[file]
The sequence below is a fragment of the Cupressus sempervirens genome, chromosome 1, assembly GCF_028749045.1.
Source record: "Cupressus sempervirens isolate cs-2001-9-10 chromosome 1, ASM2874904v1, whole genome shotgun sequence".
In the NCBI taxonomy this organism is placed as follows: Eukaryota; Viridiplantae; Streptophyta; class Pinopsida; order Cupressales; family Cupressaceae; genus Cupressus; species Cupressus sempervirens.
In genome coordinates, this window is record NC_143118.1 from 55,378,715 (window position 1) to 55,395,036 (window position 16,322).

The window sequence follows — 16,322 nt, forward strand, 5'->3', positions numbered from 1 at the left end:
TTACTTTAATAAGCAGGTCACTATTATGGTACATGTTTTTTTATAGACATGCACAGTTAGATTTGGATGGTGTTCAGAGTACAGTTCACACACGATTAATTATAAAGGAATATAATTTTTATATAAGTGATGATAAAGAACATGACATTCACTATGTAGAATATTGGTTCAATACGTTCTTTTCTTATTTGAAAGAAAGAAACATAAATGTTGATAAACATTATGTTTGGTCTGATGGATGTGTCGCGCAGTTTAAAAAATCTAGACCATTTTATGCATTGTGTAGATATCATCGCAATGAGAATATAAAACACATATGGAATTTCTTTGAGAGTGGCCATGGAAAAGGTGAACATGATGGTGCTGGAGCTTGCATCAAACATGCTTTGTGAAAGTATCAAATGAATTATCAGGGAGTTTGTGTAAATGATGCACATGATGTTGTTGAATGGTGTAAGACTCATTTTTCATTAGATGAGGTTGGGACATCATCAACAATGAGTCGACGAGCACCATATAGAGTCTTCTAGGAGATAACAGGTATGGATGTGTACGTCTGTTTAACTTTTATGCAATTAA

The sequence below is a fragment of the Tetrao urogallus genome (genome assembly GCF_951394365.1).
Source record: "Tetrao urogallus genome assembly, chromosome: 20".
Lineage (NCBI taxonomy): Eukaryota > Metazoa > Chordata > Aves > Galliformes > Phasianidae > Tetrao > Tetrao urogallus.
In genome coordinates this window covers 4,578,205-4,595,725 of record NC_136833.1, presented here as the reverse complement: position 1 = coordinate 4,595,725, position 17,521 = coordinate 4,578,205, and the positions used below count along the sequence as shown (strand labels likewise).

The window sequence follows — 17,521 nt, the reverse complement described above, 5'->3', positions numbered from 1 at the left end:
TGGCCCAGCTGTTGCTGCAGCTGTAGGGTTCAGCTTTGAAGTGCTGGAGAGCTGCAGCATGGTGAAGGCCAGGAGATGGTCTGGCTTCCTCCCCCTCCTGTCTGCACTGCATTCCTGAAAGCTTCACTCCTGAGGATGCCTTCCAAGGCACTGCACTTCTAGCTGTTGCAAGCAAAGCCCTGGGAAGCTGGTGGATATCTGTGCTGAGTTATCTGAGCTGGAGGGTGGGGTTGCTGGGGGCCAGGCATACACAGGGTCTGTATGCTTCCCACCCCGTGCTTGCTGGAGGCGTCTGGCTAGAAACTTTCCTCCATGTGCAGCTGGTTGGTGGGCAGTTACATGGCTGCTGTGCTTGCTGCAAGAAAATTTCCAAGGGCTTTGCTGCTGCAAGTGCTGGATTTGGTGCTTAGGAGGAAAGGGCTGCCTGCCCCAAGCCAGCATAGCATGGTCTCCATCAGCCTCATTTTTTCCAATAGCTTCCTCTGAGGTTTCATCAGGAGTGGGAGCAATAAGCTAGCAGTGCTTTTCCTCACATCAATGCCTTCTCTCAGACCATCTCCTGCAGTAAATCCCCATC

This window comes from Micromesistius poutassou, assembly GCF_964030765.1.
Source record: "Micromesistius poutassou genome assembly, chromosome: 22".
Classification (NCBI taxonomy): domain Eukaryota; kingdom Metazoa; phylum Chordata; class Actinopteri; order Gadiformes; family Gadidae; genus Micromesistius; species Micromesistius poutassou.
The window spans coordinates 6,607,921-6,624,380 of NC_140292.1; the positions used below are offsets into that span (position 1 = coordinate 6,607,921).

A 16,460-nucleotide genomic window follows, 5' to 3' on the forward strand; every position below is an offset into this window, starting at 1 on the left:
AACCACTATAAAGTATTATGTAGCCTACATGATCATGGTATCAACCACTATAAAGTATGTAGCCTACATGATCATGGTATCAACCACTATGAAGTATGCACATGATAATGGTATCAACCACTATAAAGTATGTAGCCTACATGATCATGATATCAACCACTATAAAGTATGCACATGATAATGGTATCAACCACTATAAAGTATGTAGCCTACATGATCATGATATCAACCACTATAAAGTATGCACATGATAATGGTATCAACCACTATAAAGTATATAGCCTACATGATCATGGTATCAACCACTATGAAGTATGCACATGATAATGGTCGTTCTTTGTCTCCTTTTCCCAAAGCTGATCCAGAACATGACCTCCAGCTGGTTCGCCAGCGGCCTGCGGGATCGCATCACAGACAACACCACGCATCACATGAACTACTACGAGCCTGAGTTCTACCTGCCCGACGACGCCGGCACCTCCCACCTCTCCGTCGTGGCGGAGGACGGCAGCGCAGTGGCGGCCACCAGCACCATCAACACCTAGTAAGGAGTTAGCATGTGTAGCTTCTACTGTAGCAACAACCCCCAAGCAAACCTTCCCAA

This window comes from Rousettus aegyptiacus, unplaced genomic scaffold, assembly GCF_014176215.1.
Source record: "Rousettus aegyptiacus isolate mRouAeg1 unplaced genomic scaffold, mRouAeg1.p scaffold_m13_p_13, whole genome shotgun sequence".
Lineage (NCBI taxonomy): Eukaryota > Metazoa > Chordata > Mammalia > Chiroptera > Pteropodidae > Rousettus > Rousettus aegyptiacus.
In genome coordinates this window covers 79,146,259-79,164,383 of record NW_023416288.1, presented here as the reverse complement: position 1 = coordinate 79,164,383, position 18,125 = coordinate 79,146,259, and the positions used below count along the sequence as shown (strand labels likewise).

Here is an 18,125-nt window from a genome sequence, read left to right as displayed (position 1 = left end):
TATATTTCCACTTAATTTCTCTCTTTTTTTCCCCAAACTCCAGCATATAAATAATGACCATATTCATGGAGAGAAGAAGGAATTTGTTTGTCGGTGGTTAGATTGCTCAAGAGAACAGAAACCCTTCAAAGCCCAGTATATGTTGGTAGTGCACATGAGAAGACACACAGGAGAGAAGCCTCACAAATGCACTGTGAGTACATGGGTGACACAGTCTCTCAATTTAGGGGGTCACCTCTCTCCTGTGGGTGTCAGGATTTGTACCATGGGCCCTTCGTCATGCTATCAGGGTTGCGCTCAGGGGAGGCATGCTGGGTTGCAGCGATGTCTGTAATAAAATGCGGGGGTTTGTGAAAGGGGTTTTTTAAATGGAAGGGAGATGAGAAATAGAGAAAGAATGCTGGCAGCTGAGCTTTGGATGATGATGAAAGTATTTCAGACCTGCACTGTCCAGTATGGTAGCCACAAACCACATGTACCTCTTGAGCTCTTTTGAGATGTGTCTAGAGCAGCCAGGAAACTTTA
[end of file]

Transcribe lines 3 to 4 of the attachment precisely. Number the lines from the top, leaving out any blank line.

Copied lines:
In the NCBI taxonomy this organism is placed as follows: Eukaryota; Viridiplantae; Streptophyta; class Pinopsida; order Cupressales; family Cupressaceae; genus Cupressus; species Cupressus sempervirens.
In genome coordinates, this window is record NC_143118.1 from 55,378,715 (window position 1) to 55,395,036 (window position 16,322).